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18 March, 2002


Sunny, High 34, Low 0

The Science Behind Permafrost in Alaska

Permafrost is the underlying soil that remains frozen

all year round. In Alaska, permafrost makes up 82% of

the land and can be as thick as 2,100 feet. In the

northern areas, people have used permafrost as a solid

foundation for buildings, homes, and roads. Just above

the permafrost is called an active or seasonal layer,

which freezes in the winter and thaws in the summer

allowing vegetation to grow. Residents, in attempt to

prolong Alaska’s natural foundation build homes on

wooden foundations to prevent heat from seeping

through the ground. Currently at temperatures below

freezing, scientists fear that permafrost will

eventually begin to thaw. In 50 years, the average

permafrost temperatures increased 4 Celsius.

Good News!

Launch crew members from Poker Flat have decided to

launch three 17-foot rockets to collect a mixture of

data from the atmosphere. Refer to the Poker Flat

Research Range website for more information.

http://www.pfrr.alaska.edu. Rocket launching dates

are unpredictable due to constantly changing weather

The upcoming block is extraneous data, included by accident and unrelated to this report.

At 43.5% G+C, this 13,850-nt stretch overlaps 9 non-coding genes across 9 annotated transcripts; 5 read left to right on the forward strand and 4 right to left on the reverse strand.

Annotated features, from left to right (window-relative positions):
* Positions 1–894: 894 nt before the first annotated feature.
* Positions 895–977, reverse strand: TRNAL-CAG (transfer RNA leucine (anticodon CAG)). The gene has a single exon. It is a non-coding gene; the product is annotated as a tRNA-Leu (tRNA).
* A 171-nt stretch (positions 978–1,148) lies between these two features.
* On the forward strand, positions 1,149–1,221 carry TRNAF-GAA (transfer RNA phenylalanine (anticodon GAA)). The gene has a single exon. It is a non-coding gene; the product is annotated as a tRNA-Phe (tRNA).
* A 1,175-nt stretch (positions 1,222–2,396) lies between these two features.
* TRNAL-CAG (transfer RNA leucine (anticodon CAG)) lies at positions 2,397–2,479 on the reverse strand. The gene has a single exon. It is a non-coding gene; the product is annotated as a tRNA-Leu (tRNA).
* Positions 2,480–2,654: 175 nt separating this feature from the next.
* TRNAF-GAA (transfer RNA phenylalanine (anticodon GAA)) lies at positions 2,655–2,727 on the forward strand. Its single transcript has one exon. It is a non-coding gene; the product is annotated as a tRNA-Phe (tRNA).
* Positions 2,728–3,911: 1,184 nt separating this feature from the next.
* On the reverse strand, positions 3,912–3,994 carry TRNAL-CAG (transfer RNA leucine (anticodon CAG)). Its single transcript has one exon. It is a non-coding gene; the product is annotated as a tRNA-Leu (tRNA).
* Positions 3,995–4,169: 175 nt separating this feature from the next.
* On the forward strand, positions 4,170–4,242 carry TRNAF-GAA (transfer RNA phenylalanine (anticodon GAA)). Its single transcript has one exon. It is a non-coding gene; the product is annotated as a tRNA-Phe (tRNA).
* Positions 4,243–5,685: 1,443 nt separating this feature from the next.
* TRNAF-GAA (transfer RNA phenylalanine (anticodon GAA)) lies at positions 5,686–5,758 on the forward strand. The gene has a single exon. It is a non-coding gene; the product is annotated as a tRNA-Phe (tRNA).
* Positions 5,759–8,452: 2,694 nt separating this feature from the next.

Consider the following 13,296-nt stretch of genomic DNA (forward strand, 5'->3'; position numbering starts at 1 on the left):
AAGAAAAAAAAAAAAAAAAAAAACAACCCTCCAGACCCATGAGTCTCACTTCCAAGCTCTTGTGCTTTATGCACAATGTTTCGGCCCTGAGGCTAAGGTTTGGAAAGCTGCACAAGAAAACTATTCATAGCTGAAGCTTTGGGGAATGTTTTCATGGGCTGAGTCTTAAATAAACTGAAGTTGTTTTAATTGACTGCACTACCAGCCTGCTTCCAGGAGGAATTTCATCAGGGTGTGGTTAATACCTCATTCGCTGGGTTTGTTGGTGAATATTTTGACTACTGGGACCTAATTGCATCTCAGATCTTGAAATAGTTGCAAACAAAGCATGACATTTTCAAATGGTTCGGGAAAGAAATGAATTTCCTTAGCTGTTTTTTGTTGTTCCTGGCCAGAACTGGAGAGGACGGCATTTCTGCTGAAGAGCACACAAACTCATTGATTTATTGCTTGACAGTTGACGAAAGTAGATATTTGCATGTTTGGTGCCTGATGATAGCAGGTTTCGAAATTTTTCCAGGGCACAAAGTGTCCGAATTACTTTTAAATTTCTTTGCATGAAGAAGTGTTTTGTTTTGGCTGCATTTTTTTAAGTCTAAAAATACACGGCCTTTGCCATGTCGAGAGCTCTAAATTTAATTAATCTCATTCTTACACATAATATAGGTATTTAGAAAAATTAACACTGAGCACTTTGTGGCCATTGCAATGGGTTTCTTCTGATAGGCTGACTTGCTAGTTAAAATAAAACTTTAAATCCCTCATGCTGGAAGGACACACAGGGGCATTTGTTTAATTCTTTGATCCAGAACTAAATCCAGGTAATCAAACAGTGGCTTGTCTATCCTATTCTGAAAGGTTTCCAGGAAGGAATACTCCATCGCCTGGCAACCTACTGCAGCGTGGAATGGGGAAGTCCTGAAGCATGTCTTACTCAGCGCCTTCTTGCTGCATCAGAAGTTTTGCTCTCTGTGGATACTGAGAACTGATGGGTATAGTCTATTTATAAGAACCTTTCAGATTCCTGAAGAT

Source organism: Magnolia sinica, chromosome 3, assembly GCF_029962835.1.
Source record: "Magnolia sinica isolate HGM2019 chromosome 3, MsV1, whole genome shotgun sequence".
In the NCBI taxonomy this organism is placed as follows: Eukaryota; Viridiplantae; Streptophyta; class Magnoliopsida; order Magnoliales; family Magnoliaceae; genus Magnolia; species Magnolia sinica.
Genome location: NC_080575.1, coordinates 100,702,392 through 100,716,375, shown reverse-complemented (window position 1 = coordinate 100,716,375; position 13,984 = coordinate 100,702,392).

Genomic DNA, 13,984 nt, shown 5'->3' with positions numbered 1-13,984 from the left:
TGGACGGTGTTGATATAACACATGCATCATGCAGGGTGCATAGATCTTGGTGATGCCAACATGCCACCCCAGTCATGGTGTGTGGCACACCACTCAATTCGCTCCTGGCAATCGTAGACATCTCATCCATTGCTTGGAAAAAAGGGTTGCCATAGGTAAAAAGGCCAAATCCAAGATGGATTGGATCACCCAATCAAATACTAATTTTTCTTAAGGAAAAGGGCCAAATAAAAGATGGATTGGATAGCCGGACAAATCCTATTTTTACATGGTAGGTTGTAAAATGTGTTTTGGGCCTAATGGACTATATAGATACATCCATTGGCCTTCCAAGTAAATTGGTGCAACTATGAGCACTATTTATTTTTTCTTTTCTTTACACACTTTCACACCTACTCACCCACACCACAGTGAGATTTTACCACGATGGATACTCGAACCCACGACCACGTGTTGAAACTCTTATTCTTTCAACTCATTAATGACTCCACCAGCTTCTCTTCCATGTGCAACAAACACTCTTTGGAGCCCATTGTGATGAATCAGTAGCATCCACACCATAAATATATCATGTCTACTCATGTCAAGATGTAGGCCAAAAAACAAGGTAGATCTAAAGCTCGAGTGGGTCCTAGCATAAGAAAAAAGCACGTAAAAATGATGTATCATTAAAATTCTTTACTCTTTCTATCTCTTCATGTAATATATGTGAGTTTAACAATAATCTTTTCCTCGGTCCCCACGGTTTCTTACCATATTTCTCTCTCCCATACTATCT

conditions. Instead, a window of 3 weeks to several

months is given to allow a few “perfect”

opportunities. Notification to crew members can be as

short as 10 minutes.

More Good News!

It’s now way past midnight and I’m back working on

this journal. The aurora forecast for

late this evening convinced me to wait up until 11:30.

Lynette and I bundled up in our

warmest clothes and walked into the open field, 3

miles west of Fairbanks. The forecast

was indeed true! I saw my first Aurora Borealis!

Seeping through the hills from afar

aiming for the cloudless sky, the greenish colored

Aurora boldly appeared in a range of dramatic,

artistic forms. I stood there in awe for almost an

hour, not realizing my hands and feet were becoming


So What Do You Think?

What are some common trees in Alaska?


Do You Yahoo!?

Yahoo! Sports - live college hoops coverage http://sports.yahoo.com/

1. Moose on the Loose

2. Someday, this kite will actually fly - really.

3. Lunch break at Poker Flat. (From left to right: Marge, Martin, Lynette)

4. After finishing up with Jalpertia pond, we've been notified to stay put until the 17-foot rocket has been launched from Poker Flat. Martin is waiting patiently for permission to leave the site.

5. After leaving Jalpertia pond, we went back to Poker Flat for lunch. Luckily for us, people there decided to launch again. The rocket was too quick for a photograph.

6. Rockets usually land 30 miles out of the range.

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